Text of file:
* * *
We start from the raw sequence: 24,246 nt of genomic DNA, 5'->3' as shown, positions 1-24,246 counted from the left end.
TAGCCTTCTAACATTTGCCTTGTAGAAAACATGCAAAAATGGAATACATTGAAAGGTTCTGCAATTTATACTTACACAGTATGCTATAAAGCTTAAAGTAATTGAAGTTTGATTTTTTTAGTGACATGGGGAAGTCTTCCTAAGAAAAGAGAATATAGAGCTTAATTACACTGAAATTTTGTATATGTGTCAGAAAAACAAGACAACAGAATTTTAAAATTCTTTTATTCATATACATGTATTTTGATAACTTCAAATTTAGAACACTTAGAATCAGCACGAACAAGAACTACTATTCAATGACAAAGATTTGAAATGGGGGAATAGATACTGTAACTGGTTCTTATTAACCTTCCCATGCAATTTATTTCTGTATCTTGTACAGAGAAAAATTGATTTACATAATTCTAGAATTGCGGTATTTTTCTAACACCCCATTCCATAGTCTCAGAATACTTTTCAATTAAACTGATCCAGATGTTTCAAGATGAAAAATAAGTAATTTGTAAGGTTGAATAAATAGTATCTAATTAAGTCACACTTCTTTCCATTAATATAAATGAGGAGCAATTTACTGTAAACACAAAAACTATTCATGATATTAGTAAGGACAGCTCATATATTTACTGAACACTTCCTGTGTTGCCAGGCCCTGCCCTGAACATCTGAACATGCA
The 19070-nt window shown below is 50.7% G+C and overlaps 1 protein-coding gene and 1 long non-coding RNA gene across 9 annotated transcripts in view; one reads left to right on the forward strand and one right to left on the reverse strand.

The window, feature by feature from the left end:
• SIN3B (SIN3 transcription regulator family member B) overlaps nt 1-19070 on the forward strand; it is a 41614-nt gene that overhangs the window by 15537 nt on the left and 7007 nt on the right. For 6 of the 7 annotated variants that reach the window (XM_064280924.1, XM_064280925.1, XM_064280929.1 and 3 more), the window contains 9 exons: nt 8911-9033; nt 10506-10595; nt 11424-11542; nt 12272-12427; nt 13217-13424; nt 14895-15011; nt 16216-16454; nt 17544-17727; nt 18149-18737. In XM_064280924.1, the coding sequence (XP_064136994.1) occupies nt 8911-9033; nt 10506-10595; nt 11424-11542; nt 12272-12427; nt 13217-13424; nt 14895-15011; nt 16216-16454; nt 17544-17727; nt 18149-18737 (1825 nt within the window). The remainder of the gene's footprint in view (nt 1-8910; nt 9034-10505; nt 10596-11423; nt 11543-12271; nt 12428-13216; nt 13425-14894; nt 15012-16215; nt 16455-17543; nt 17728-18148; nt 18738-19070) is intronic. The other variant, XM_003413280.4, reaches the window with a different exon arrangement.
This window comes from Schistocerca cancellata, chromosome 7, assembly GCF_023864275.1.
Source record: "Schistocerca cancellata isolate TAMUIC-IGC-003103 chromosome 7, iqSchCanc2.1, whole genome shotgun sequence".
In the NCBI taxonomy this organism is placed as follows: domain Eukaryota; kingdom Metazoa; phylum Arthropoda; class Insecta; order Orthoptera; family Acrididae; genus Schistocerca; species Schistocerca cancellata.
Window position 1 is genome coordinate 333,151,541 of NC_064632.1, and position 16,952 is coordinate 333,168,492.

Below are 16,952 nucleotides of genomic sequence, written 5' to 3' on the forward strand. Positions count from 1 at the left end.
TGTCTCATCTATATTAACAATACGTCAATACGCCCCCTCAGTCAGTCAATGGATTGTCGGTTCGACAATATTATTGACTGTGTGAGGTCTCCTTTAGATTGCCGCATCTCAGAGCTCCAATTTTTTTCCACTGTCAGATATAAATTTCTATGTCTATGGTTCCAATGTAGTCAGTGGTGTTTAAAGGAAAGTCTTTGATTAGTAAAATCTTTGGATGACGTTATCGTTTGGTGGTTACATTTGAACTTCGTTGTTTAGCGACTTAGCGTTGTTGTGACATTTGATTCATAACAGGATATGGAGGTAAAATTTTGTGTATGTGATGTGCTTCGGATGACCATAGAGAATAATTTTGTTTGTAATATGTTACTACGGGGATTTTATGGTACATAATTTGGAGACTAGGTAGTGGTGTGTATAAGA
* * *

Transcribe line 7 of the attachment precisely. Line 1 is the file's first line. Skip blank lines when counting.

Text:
Source record: "Schistocerca cancellata isolate TAMUIC-IGC-003103 chromosome 7, iqSchCanc2.1, whole genome shotgun sequence".